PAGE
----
for Transhuman Space (GURPS Fourth Edition)
by Phil Masters
The weblife entity known as Avril is an artificial intelligence, something between a gypsy AI, a rogue, and an especially sophisticated free meme. "She" can be treated for game purposes as an emergent intelligence, but in fact her nature was largely a matter of design. She's closer to low-sapient than fully sapient in some ways, but she has much of the versatility and emotional awareness of a full SAI; she was carefully built that way.
She was created by a small team of disaffected hackers, all of them based in Quebec, under the leadership of Annette Tallien and Josef Mallory. These two had previously worked as system programmers for a local subsidiary of the Japanese company Kanzaki Robotics, but had developed a very poor relationship with their supervisors, and indulged themselves by installing a series of "back doors" and subtle security flaws in several systems on which they worked. After their relationship with their employers finally broke down completely and they were sacked, they indulged themselves by creating an AI to exploit these loopholes and cause trouble for the company.
They realized that a highly active prankster rogue would be a primary target for hunters, and might be deleted before the joke really paid off, so they gave their creation a powerful set of tools for survival; it plants copies of itself all over the Web, when it gets the chance, and also sets up small, totally non-sapient processes on multiple systems, which recognize the active existence of the current version of the rogue, watching for subtle signals hidden in routine traffic. When these monitors are certain that a previous version of the main program has been deleted, they activate another on some system which previous incarnations have identified as potentially useful. The new "incarnation" then hunts down encrypted activity logs which its predecessors will have hidden in yet other locations, usually giving it a good idea of events immediately prior to its last destruction.
However, "Avril" was given a broad set of goals and motivations rather than specific instructions, and her personality adapted over the subsequent months, as AIs do; Kanzaki is no longer her only target. In fact, because she wishes to avoid drawing unwanted attention to whatever is her current base of operations, she sometimes consciously refrains from causing trouble on the company's systems, when she has an alternative target. Still, Kanzaki's system security department is painfully aware of her existence, as a persistent gypsy AI with a taste and talent for abusing their hardware.
Avril was deliberately designed from the first to be a self- sustaining being, fully independent of her creators; in fact, Tallien and Mallory deleted any references to themselves from her memory, and did their best to remove any other clues as to her origin from her structure, which has in any case evolved considerably over time. They went on to pursue seemingly innocent careers in the industry, and it would be very hard to pin the blame for Avril's existence on them. (Mallory even somewhat regrets the act; Tallien continues to follow Avril's career with gleeful interest.) Their various associates in the work only knew them by anonymous codenames, and indeed mostly only know bits and pieces about the finished AI, although several of them came away with knowledge of security vulnerabilities in Kanzaki's systems, and continue to exploit this for illicit purposes. Avril usually runs on Kanzaki-made systems, mostly large mainframes and macroframes where she can steal the odd processor cycle unnoticed, but is versatile enough to exploit other hardware.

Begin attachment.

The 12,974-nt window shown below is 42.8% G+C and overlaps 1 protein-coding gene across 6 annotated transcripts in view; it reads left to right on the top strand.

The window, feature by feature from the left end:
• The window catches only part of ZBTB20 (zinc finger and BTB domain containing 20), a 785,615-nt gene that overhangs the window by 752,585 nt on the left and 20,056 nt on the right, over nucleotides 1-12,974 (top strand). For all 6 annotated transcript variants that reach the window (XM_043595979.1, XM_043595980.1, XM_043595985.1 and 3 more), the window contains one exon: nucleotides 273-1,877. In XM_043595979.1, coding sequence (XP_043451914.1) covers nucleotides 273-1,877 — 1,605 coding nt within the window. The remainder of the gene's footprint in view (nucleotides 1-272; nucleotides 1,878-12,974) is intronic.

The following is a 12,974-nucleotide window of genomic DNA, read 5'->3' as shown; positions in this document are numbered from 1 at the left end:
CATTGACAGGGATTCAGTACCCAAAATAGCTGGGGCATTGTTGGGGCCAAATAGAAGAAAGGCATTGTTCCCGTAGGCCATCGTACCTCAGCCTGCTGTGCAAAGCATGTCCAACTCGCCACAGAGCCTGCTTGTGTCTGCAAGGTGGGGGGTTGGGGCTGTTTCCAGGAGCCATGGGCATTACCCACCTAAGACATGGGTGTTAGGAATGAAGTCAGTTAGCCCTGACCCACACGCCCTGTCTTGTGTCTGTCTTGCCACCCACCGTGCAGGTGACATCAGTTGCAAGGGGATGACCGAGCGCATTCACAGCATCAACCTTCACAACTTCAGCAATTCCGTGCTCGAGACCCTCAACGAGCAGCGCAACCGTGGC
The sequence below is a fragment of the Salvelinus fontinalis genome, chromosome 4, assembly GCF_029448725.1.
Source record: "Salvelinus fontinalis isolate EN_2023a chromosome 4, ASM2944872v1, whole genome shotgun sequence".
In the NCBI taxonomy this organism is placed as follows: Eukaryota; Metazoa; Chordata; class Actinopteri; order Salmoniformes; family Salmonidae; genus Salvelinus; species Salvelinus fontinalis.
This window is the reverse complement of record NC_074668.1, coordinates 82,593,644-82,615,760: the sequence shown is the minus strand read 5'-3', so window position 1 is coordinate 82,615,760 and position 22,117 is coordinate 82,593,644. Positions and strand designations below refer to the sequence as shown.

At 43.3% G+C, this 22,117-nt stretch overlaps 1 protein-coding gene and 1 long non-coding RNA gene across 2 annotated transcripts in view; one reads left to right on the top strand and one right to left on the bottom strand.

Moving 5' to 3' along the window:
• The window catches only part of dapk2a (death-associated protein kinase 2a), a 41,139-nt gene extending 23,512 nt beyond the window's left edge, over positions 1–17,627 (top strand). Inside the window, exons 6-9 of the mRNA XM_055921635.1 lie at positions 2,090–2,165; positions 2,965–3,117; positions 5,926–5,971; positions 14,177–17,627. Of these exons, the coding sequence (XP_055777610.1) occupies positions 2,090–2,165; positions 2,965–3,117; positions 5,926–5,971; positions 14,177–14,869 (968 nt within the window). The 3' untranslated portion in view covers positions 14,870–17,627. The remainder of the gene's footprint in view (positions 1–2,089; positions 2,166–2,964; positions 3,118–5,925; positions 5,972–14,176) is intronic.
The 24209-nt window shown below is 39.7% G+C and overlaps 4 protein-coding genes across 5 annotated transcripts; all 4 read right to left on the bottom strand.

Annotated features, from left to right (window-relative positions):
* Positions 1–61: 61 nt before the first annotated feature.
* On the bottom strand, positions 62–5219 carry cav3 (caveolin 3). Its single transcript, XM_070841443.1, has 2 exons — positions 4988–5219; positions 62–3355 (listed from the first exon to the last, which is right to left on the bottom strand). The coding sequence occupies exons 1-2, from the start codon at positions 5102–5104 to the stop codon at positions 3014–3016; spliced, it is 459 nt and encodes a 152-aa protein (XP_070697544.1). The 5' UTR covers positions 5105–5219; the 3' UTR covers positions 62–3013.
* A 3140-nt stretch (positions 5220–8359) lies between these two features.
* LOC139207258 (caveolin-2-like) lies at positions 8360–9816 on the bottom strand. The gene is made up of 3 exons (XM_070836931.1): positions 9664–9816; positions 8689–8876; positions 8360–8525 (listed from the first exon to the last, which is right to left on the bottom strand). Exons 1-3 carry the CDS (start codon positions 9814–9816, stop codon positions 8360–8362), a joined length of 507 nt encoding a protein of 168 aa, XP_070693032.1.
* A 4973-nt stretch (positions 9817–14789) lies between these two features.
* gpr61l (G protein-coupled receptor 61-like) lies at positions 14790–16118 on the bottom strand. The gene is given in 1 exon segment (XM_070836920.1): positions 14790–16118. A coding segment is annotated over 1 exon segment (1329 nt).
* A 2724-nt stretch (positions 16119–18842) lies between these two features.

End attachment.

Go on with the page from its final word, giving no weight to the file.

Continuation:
Primarily, Avril is a practical joker. Her personality is shallow and unreflective by human standards, but still quite complex; however, her makers gave her an obsessive-compulsive need to play pranks, which she couldn't shed without destroying most of her sense of self. (It might well be theoretically possible for her to secure a much safer life for herself by transmitting herself to a transhumanist enclave where independent AIs have the right to life and citizenship, but she's highly unlikely ever to do such a thing; it would deny her very reason for existence.) She may not be terribly smart by human standards, but she's meticulous in her set-ups, far more so than most human pranksters, and she uses her Visualization ability to full effect. She also has a "signature," her glittering silver fish avatar- symbol, which she attaches to all her efforts. Her pranks range from the trivial and routine (planting fish symbols in inappropriate places in VR environments and productions), through the economically disruptive (adjusting an automated production system's programming so that all the items it produces come out fish-shaped, silver colored, and useless for their purpose), to the destructive and even vicious (planting a series of hoax messages which cause police SWAT teams to raid the home of a nervous elderly citizen -- then sending video recordings of the incident to the press, "signed" with her symbol). Experts who've analyzed her behavior have come to the conclusion that she doesn't actually have much of a sense of humor, by human standards; she's more compelled to annoy people, and her idea of what humans find funny is largely rule-based. This may seem surprising, but then, a lot of human pranksters aren't really very dissimilar.
Although Avril is functionally amoral, indeed more or less sociopathic in human terms, her designers made sure that she started with not only a functioning survival instinct, but a deep-seated understanding that breaking certain rules would attract far too much hostile attention, and hence would be very bad for her survival. As a result, she carefully avoids killing or seriously injuring any fully sapient being herself; it's not impossible that her pranks could lead to harm, but only if one of the victims reacted violently, in a way that was clearly their fault. She'd have little compunction about deleting a hostile NAI, and survival is her primary concern, but she may well ensure that survival, or avoid capture, by triggering the deletion of one of her "instances," just so long as she is reasonably certain that another (preferably with access to reasonably recent memory logs) will soon be run. She will hope that her opponents, lacking a proper grasp of her nature, will think of her as "dead."